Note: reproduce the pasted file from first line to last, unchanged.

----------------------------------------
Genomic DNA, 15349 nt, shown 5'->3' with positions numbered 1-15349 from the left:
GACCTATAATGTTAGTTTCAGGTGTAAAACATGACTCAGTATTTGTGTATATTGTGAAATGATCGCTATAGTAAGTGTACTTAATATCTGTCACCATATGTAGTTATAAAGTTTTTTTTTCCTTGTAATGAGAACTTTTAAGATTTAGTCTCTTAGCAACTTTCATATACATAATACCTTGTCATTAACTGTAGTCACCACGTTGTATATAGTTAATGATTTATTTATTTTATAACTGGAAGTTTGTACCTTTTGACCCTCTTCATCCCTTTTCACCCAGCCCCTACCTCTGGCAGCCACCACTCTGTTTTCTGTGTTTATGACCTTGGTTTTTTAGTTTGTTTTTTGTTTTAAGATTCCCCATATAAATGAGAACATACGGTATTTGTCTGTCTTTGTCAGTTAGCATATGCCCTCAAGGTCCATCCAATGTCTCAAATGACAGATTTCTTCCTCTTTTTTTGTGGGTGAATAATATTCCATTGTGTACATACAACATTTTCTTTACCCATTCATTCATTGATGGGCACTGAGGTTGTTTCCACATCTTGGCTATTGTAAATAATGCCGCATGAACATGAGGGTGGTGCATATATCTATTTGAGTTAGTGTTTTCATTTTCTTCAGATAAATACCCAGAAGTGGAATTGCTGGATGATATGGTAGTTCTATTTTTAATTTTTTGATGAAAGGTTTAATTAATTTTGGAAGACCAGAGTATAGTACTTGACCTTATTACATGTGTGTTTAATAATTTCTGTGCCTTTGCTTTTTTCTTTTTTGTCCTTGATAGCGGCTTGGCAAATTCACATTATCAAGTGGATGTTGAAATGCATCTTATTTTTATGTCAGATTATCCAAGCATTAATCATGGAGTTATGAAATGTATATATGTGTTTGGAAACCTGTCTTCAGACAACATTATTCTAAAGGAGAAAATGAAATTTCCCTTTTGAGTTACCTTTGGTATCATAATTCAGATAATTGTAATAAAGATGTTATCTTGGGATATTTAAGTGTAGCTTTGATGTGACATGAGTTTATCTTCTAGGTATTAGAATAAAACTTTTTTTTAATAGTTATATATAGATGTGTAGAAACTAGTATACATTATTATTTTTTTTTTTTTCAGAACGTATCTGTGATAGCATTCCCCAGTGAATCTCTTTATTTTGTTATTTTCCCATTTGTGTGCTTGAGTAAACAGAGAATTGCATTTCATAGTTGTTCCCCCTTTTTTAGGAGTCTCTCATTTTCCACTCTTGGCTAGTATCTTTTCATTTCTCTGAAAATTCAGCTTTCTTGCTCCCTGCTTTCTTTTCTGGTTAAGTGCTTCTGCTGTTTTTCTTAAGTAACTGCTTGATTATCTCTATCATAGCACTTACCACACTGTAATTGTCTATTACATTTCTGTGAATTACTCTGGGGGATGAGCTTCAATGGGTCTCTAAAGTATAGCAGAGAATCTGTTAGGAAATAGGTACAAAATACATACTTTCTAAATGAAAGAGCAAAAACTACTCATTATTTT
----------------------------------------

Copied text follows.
Genomic DNA, 15349 nt, shown 5'->3' with positions numbered 1-15349 from the left:
GACCTATAATGTTAGTTTCAGGTGTAAAACATGACTCAGTATTTGTGTATATTGTGAAATGATCGCTATAGTAAGTGTACTTAATATCTGTCACCATATGTAGTTATAAAGTTTTTTTTTCCTTGTAATGAGAACTTTTAAGATTTAGTCTCTTAGCAACTTTCATATACATAATACCTTGTCATTAACTGTAGTCACCACGTTGTATATAGTTAATGATTTATTTATTTTATAACTGGAAGTTTGTACCTTTTGACCCTCTTCATCCCTTTTCACCCAGCCCCTACCTCTGGCAGCCACCACTCTGTTTTCTGTGTTTATGACCTTGGTTTTTTAGTTTGTTTTTTGTTTTAAGATTCCCCATATAAATGAGAACATACGGTATTTGTCTGTCTTTGTCAGTTAGCATATGCCCTCAAGGTCCATCCAATGTCTCAAATGACAGATTTCTTCCTCTTTTTTTGTGGGTGAATAATATTCCATTGTGTACATACAACATTTTCTTTACCCATTCATTCATTGATGGGCACTGAGGTTGTTTCCACATCTTGGCTATTGTAAATAATGCCGCATGAACATGAGGGTGGTGCATATATCTATTTGAGTTAGTGTTTTCATTTTCTTCAGATAAATACCCAGAAGTGGAATTGCTGGATGATATGGTAGTTCTATTTTTAATTTTTTGATGAAAGGTTTAATTAATTTTGGAAGACCAGAGTATAGTACTTGACCTTATTACATGTGTGTTTAATAATTTCTGTGCCTTTGCTTTTTTCTTTTTTGTCCTTGATAGCGGCTTGGCAAATTCACATTATCAAGTGGATGTTGAAATGCATCTTATTTTTATGTCAGATTATCCAAGCATTAATCATGGAGTTATGAAATGTATATATGTGTTTGGAAACCTGTCTTCAGACAACATTATTCTAAAGGAGAAAATGAAATTTCCCTTTTGAGTTACCTTTGGTATCATAATTCAGATAATTGTAATAAAGATGTTATCTTGGGATATTTAAGTGTAGCTTTGATGTGACATGAGTTTATCTTCTAGGTATTAGAATAAAACTTTTTTTTAATAGTTATATATAGATGTGTAGAAACTAGTATACATTATTATTTTTTTTTTTTTCAGAACGTATCTGTGATAGCATTCCCCAGTGAATCTCTTTATTTTGTTATTTTCCCATTTGTGTGCTTGAGTAAACAGAGAATTGCATTTCATAGTTGTTCCCCCTTTTTTAGGAGTCTCTCATTTTCCACTCTTGGCTAGTATCTTTTCATTTCTCTGAAAATTCAGCTTTCTTGCTCCCTGCTTTCTTTTCTGGTTAAGTGCTTCTGCTGTTTTTCTTAAGTAACTGCTTGATTATCTCTATCATAGCACTTACCACACTGTAATTGTCTATTACATTTCTGTGAATTACTCTGGGGGATGAGCTTCAATGGGTCTCTAAAGTATAGCAGAGAATCTGTTAGGAAATAGGTACAAAATACATACTTTCTAAATGAAAGAGCAAAAACTACTCATTATTTT